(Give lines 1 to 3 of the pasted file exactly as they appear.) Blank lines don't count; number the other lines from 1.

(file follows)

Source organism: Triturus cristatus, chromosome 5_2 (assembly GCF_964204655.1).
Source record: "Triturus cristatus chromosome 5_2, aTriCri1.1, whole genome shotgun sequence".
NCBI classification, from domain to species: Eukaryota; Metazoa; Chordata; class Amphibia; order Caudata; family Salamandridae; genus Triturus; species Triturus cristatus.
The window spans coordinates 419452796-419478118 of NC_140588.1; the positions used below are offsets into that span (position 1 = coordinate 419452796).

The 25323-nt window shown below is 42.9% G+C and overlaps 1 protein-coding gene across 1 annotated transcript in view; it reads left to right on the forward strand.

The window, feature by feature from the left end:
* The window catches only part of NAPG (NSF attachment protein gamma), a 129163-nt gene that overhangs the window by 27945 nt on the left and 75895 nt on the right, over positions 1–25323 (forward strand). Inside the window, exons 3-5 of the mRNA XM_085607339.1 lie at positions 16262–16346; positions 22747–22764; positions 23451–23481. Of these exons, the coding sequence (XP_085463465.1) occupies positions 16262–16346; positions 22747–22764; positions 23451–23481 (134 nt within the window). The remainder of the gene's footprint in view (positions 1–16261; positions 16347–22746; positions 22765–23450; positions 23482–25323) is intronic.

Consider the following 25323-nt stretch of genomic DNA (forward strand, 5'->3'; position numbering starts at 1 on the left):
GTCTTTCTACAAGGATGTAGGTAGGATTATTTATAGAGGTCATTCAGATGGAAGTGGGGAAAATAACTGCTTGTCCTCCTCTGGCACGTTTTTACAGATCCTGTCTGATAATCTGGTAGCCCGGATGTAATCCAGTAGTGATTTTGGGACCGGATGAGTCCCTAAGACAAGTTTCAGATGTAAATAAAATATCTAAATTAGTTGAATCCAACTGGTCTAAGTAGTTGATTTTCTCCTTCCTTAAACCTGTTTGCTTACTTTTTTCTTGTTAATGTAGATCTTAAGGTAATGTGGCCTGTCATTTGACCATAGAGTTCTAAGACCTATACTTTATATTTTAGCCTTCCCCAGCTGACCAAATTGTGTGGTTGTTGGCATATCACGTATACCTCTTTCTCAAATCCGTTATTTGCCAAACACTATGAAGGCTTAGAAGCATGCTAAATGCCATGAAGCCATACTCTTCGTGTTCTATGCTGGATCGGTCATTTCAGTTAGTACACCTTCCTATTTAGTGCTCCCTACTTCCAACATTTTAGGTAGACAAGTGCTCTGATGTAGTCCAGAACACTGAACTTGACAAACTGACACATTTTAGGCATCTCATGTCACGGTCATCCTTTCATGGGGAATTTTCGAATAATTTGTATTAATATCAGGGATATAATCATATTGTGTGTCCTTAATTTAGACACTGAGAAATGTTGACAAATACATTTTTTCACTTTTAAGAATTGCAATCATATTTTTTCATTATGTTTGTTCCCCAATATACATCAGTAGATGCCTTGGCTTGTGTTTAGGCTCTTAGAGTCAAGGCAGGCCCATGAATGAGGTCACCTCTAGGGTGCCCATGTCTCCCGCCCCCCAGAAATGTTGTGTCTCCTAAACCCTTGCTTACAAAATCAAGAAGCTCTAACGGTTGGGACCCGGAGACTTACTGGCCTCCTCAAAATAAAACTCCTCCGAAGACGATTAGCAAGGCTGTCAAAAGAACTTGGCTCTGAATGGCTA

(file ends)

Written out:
Source organism: Triturus cristatus, chromosome 5_2 (assembly GCF_964204655.1).
Source record: "Triturus cristatus chromosome 5_2, aTriCri1.1, whole genome shotgun sequence".
NCBI classification, from domain to species: Eukaryota; Metazoa; Chordata; class Amphibia; order Caudata; family Salamandridae; genus Triturus; species Triturus cristatus.